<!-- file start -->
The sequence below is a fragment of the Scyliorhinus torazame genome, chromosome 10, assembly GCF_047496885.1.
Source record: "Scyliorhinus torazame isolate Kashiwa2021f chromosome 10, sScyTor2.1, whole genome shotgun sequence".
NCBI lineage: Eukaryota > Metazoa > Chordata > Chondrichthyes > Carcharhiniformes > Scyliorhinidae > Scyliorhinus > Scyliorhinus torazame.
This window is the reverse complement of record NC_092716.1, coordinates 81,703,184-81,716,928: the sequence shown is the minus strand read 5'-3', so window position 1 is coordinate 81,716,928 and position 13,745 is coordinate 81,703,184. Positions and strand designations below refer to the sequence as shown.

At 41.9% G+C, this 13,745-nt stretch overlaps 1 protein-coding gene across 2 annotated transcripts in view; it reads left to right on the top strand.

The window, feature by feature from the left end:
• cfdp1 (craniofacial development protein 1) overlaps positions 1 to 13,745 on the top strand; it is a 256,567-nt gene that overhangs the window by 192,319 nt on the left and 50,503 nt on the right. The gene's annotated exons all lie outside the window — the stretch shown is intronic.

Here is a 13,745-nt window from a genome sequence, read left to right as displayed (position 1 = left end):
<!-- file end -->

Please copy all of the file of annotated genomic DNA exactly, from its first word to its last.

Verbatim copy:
The sequence below is a fragment of the Scyliorhinus torazame genome, chromosome 10, assembly GCF_047496885.1.
Source record: "Scyliorhinus torazame isolate Kashiwa2021f chromosome 10, sScyTor2.1, whole genome shotgun sequence".
NCBI lineage: Eukaryota > Metazoa > Chordata > Chondrichthyes > Carcharhiniformes > Scyliorhinidae > Scyliorhinus > Scyliorhinus torazame.
This window is the reverse complement of record NC_092716.1, coordinates 81,703,184-81,716,928: the sequence shown is the minus strand read 5'-3', so window position 1 is coordinate 81,716,928 and position 13,745 is coordinate 81,703,184. Positions and strand designations below refer to the sequence as shown.

At 41.9% G+C, this 13,745-nt stretch overlaps 1 protein-coding gene across 2 annotated transcripts in view; it reads left to right on the top strand.

The window, feature by feature from the left end:
• cfdp1 (craniofacial development protein 1) overlaps positions 1 to 13,745 on the top strand; it is a 256,567-nt gene that overhangs the window by 192,319 nt on the left and 50,503 nt on the right. The gene's annotated exons all lie outside the window — the stretch shown is intronic.

Here is a 13,745-nt window from a genome sequence, read left to right as displayed (position 1 = left end):